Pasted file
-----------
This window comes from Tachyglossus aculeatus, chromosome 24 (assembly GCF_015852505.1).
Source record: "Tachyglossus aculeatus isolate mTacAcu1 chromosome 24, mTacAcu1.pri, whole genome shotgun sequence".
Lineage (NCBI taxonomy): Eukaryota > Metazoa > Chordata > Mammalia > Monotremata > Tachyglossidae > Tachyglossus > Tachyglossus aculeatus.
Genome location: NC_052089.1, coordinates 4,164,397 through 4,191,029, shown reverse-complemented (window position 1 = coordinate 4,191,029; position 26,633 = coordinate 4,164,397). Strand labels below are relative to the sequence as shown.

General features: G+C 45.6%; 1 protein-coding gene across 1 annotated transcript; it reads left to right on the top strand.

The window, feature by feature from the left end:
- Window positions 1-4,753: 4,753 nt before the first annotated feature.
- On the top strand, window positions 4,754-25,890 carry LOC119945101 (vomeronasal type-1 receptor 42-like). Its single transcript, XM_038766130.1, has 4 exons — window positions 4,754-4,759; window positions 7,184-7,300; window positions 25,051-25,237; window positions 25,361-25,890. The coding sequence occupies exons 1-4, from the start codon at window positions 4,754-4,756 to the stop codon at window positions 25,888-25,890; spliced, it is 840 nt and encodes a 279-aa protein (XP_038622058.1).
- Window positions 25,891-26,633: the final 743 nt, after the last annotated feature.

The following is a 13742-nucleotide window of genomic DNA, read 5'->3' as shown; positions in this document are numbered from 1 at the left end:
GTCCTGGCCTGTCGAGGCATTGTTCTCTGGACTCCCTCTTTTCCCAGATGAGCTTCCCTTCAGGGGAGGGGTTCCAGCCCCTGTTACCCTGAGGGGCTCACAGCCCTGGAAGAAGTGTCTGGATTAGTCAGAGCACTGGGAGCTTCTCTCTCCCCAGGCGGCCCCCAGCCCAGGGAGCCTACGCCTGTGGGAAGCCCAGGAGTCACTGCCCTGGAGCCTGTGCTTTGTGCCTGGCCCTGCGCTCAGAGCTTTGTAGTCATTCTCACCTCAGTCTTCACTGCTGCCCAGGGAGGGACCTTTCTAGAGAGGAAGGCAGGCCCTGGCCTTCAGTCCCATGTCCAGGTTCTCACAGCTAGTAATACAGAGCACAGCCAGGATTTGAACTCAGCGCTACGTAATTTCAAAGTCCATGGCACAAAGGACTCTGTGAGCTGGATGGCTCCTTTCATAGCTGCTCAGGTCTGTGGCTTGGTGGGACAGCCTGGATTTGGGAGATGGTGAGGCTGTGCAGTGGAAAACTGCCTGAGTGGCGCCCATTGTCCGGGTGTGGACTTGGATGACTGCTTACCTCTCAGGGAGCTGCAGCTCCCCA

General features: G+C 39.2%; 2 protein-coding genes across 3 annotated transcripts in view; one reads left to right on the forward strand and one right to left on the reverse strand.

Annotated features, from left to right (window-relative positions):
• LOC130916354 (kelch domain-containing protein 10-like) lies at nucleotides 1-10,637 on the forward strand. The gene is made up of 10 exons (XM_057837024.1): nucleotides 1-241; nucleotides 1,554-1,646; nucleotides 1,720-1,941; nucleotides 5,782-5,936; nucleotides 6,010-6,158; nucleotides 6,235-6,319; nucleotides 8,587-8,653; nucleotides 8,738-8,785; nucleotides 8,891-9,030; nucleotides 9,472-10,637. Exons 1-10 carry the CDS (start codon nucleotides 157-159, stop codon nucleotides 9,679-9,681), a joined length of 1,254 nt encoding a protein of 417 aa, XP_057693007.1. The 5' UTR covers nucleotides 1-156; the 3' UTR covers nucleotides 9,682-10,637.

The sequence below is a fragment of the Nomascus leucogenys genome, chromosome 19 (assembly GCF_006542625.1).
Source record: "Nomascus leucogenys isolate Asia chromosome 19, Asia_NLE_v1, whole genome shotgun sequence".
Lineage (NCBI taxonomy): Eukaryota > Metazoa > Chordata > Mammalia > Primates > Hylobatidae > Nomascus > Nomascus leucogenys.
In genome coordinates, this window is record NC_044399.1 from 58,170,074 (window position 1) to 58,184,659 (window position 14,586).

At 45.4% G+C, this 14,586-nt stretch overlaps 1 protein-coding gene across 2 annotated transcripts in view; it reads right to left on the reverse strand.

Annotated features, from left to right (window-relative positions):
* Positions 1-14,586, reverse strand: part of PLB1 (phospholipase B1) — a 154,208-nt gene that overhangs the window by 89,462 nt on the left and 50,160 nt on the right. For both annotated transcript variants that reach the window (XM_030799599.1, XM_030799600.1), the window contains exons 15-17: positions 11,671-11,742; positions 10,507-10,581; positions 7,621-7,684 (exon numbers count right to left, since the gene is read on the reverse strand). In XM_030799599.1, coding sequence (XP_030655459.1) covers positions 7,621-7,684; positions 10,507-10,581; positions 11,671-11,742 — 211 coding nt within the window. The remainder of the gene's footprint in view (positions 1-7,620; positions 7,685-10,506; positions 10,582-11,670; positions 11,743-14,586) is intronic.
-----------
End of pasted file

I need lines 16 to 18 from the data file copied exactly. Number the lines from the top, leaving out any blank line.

Source record: "Nomascus leucogenys isolate Asia chromosome 19, Asia_NLE_v1, whole genome shotgun sequence".
Lineage (NCBI taxonomy): Eukaryota > Metazoa > Chordata > Mammalia > Primates > Hylobatidae > Nomascus > Nomascus leucogenys.
In genome coordinates, this window is record NC_044399.1 from 58,170,074 (window position 1) to 58,184,659 (window position 14,586).